I am home. Released from my medical confinement in Ward 2 yesterday evening. Throughout my 4 days in hospital I never really felt that unwell but strangely back home I am feeling somewhat “washed out”. Work have kindly allowed me to “take a day” to recuperate which is what I am doing.
A reflection on the past few days.
Returning from South Wales last Wednesday little did I know that breaking down with a shredded tyre on the busy M40 was the least of my worries. The two hour wait on the roadside as the sunset probably contributed to the dehydration which fed through into the blood test on Thursday morning,as much as the time on the beach enjoying the summer sun on Tuesday and the inevitably higher intake of alcohol that comes with eating out on holiday during out short break.
Whatever the reasons my kidney (I only have one – from birth) was not coping well. For new readers this blog started when four years ago I discovered I had a form of cancer called Myeloma and this has contributed to Chronic Kidney Disease. The cancer has been dealt with and is in current remission. My kidney however has suffered and functions poorly. Even so It has been stable for three years, until last week.
I did not react well to the news I was being called in to hospital. The diligent doctor who informed me was given a cool reception and I did not want to process the news. I DID NOT FEEL UNWELL, but they wanted me to entertain the possibility that the Myeloma was back. A return to Square One!
I sat in A&E for 8 hours whilst blood tests were repeated, doctors consulted, a cannula fitted, a drip attached and then I was plugged into an ECG device. Each and every one of these a repeat of events of 2017 at the start of my journey. I finally got a sandwich and a drink about 9pm. Two hours later at 11pm I was admitted onto Ward 1 – a general ward for assessment. Prior to admission two Covid tests (PCR and LFT) as well as a test for MRSA.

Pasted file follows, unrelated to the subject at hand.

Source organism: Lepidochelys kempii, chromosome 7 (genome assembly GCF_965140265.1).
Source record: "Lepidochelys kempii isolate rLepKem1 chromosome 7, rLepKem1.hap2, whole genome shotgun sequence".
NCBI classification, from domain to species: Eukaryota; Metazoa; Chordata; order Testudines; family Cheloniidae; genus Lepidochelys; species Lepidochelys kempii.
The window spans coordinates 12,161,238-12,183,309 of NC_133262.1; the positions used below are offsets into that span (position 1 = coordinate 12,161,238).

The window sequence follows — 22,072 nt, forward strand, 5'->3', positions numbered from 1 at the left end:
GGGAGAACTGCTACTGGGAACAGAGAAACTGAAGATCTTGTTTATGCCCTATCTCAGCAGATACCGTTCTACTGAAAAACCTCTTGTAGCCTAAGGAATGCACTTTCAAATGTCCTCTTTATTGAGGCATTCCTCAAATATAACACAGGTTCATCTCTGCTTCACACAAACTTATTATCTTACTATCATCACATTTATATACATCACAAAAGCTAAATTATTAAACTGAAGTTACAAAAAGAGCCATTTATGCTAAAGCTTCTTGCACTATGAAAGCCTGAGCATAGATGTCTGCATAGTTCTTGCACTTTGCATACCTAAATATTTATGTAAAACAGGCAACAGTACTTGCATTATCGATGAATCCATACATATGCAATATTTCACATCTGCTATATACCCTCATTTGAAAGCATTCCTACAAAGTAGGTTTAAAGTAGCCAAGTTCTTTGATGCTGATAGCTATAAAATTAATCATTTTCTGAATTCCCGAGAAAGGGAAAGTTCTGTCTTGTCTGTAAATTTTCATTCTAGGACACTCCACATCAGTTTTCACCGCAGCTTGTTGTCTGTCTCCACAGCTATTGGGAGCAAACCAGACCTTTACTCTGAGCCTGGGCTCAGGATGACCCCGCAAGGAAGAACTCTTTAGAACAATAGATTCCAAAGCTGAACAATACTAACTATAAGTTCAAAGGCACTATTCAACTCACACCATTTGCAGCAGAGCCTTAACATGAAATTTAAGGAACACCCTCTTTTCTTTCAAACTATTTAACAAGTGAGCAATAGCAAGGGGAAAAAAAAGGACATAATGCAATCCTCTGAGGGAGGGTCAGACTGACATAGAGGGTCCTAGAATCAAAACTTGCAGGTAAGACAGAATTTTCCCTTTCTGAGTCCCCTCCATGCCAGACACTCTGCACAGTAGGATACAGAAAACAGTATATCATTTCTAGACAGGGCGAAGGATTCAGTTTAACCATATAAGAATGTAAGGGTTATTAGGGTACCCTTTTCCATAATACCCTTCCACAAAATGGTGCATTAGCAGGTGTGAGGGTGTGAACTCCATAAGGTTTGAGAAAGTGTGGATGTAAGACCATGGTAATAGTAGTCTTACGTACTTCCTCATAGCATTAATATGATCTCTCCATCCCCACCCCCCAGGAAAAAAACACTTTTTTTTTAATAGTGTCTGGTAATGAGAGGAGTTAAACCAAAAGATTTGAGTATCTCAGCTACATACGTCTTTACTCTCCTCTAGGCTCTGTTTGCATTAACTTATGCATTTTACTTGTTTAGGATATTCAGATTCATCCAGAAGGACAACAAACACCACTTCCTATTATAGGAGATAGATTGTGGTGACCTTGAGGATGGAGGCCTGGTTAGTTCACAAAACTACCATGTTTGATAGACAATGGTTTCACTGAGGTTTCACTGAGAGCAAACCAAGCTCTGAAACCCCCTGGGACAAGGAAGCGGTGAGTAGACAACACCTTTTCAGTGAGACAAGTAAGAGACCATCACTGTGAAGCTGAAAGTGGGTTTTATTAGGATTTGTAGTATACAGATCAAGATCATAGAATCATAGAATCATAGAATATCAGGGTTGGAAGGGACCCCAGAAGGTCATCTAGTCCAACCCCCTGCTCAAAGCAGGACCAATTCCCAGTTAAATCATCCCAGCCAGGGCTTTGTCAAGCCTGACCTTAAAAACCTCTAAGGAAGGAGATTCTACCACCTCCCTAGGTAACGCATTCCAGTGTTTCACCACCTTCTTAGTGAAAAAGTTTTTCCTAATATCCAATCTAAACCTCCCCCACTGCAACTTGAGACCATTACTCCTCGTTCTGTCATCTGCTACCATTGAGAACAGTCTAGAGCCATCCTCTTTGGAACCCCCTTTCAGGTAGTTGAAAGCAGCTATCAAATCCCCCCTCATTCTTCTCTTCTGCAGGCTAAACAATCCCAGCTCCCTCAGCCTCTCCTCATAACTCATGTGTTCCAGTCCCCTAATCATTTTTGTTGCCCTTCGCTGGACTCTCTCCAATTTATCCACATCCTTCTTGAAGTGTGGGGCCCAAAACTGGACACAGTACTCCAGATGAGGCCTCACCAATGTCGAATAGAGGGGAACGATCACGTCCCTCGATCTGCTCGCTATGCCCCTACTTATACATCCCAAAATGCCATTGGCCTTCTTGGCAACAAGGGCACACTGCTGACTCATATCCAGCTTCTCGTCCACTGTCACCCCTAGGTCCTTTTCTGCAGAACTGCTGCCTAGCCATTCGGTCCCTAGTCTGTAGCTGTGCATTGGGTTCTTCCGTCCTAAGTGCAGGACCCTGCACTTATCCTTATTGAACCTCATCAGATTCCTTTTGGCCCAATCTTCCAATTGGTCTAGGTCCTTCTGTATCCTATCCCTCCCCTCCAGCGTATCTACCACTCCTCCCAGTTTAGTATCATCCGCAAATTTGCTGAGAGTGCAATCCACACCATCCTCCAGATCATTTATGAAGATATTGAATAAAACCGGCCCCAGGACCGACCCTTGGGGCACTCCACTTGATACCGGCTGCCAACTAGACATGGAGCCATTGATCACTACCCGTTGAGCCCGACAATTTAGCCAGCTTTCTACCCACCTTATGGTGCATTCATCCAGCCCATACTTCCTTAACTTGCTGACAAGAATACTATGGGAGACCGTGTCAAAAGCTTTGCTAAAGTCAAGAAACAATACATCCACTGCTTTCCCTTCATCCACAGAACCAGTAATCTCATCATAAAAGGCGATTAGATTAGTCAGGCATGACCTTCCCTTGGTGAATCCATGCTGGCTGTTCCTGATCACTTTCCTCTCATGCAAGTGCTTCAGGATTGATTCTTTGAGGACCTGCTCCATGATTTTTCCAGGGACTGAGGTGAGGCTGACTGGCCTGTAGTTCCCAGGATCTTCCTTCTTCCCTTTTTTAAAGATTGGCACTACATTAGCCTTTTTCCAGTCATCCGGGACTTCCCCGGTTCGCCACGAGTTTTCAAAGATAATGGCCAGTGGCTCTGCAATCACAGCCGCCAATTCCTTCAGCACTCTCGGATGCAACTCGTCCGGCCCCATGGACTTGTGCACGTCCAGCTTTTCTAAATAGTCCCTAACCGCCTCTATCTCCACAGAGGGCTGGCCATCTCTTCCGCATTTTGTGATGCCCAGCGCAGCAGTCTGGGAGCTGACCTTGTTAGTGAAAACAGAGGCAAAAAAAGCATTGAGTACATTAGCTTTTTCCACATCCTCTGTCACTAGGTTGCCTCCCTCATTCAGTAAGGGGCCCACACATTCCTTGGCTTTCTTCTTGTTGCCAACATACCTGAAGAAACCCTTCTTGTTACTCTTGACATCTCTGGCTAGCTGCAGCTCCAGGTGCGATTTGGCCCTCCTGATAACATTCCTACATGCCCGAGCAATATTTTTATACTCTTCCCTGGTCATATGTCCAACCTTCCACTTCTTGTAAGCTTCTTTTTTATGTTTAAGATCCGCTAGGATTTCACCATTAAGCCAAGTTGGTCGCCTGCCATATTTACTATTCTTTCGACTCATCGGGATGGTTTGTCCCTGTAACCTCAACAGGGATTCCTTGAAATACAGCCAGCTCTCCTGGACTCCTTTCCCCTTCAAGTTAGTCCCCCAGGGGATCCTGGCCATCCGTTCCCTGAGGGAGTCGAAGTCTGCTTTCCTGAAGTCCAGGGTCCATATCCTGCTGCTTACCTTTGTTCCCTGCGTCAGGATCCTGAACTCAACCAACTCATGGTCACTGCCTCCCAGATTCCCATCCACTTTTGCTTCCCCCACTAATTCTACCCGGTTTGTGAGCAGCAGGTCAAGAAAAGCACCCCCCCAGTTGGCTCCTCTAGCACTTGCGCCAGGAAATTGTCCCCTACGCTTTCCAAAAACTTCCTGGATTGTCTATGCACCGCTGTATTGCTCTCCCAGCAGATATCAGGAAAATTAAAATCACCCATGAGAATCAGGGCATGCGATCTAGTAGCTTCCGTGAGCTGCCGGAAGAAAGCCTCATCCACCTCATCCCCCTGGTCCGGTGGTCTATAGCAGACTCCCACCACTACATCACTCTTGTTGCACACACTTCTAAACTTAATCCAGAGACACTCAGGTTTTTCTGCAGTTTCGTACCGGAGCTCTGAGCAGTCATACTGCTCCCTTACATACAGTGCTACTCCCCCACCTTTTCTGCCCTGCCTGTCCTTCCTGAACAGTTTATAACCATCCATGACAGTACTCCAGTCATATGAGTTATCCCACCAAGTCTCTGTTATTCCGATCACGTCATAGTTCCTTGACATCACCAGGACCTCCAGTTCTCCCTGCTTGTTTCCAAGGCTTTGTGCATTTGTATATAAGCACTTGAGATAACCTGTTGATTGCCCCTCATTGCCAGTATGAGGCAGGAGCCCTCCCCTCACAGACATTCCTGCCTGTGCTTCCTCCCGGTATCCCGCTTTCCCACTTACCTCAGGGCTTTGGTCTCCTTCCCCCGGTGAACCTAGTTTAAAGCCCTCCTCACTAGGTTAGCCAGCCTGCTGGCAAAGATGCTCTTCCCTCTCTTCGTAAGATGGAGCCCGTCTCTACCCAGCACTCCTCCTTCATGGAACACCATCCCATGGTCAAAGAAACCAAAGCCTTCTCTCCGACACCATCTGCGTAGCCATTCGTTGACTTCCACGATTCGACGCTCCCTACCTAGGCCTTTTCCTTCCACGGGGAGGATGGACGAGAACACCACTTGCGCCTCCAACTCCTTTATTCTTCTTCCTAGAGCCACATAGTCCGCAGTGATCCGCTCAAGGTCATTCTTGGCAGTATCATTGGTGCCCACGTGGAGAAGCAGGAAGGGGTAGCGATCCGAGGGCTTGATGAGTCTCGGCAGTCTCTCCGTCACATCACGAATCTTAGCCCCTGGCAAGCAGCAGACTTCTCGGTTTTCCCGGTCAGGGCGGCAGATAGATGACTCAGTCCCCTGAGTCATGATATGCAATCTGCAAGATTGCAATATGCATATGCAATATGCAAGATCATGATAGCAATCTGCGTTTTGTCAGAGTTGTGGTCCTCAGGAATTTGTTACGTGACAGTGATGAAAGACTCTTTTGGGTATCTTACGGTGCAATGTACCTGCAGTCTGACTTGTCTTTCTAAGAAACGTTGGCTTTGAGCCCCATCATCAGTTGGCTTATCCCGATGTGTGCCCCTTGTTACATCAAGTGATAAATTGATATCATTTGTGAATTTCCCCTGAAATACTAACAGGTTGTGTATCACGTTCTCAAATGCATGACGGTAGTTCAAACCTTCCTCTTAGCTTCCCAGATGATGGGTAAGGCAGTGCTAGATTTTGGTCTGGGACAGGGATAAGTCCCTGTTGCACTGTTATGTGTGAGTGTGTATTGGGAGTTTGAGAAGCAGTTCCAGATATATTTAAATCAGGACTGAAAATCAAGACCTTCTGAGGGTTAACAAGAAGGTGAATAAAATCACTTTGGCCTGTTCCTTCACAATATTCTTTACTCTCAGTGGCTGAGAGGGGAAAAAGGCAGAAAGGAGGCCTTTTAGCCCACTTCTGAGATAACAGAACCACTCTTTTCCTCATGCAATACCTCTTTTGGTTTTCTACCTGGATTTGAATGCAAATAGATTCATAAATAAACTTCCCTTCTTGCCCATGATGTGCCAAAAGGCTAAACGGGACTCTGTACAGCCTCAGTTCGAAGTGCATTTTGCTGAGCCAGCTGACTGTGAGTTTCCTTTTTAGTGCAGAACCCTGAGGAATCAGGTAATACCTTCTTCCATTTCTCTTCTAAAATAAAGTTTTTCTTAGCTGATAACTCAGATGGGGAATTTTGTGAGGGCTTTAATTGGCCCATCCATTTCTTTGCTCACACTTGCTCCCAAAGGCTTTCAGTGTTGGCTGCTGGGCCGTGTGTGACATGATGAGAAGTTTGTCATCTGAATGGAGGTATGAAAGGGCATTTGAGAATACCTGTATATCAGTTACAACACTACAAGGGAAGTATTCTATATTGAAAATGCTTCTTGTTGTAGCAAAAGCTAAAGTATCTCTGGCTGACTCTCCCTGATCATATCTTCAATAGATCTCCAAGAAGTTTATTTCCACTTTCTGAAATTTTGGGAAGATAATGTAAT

I spent a day on Ward 1 before being transferred to Ward 2 where the assessment was less intense. Both wards were interesting. My fellow patients and I had something in common. None of us wanted to be there. Most of them were geriatric and seemingly had degrees of dementia. I had been incredulous and cool to my doctor but these men were often aggressive and openly rude to nurses and doctors alike. The nurses were run ragged by requests. They were rarely able to keep up and this would make the grumpy men even grumpier. Most of the men were attached to catheters with all the attendant issues. One man kept trying to pull his catheter out and had no idea why it was fitted. The various beds needed changing frequently and the men were often aggressive when approached for ops or bed washing. Other men just wanted to escape and ‘have a fag (cigarette)’. One mobile man with dementia kept leaving the ward and then couldn’t remember which ward or bed he was in.
I had made up my mind to be more positive, though I was glad when my wife was with me as the doctor spoke to me on day 2 – at this stage Myeloma was still a prospect and I did not want to hear this.
It was early on Saturday that the doctors informed me that the blood tests were negative for Myeloma. This was a relief – a weight of my mind, an answer to prayer. It meant that I wasn’t being moved to Ward 25 but I wasn’t going home either. They wanted to investigate the kidney issues and needed to do more blood tests and talk with my Renal consultant who is based in Oxford. So I was to be on Ward 2 for the weekend. Surrounded by the grumpy and forgetful men, the saintly nurses (almost all of whom are first generation Africans – what would we do without these selfless expats who back up our health service so ably). ‘I take my hat off to them’- it puts teaching unruly children into perspective.
My time on Ward 2 began to relive the lyrics of ‘Hotel California’
“You can check-out any time you like,
But you can never leave! “
There was no TV or radio. Thankfully my smartphone allowed me to watch IPlayer and All4 so I caught up on some TV. Played computer games, read my kindle, tried to sleep – not easy ona busy ward. Tried to shut out the chaos around me at times. My phone was my saviour!
I was told on Sunday morning that I would be able to leave, but it took until Sunday evening before I could – even then I left without my meds (pharmacy had not got their act together) meaning I will need to return later today to collect them.
I shall have face to face consultations with both Haematology and Renal consultants in the weeks to come and decisions will be made as to what happens next, but for now the ordeal is over and life can return to normal.